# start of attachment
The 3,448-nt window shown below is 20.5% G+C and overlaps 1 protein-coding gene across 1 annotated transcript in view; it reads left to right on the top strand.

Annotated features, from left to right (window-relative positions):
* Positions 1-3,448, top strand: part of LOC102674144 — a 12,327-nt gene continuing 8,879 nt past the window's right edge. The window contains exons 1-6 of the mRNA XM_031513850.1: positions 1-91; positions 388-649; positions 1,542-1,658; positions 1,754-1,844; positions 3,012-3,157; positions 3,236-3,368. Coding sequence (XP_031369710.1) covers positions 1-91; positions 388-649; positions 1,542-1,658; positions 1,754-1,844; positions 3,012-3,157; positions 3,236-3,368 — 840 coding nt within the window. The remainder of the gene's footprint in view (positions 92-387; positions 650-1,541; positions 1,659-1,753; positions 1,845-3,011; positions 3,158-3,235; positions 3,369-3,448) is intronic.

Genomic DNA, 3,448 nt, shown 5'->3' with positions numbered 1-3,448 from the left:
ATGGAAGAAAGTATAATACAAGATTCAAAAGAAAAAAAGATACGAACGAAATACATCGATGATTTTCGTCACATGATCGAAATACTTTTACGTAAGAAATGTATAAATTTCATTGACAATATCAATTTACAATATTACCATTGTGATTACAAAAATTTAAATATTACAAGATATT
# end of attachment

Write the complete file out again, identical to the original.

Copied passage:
The 3,448-nt window shown below is 20.5% G+C and overlaps 1 protein-coding gene across 1 annotated transcript in view; it reads left to right on the top strand.

Annotated features, from left to right (window-relative positions):
* Positions 1-3,448, top strand: part of LOC102674144 — a 12,327-nt gene continuing 8,879 nt past the window's right edge. The window contains exons 1-6 of the mRNA XM_031513850.1: positions 1-91; positions 388-649; positions 1,542-1,658; positions 1,754-1,844; positions 3,012-3,157; positions 3,236-3,368. Coding sequence (XP_031369710.1) covers positions 1-91; positions 388-649; positions 1,542-1,658; positions 1,754-1,844; positions 3,012-3,157; positions 3,236-3,368 — 840 coding nt within the window. The remainder of the gene's footprint in view (positions 92-387; positions 650-1,541; positions 1,659-1,753; positions 1,845-3,011; positions 3,158-3,235; positions 3,369-3,448) is intronic.

Genomic DNA, 3,448 nt, shown 5'->3' with positions numbered 1-3,448 from the left:
ATGGAAGAAAGTATAATACAAGATTCAAAAGAAAAAAAGATACGAACGAAATACATCGATGATTTTCGTCACATGATCGAAATACTTTTACGTAAGAAATGTATAAATTTCATTGACAATATCAATTTACAATATTACCATTGTGATTACAAAAATTTAAATATTACAAGATATT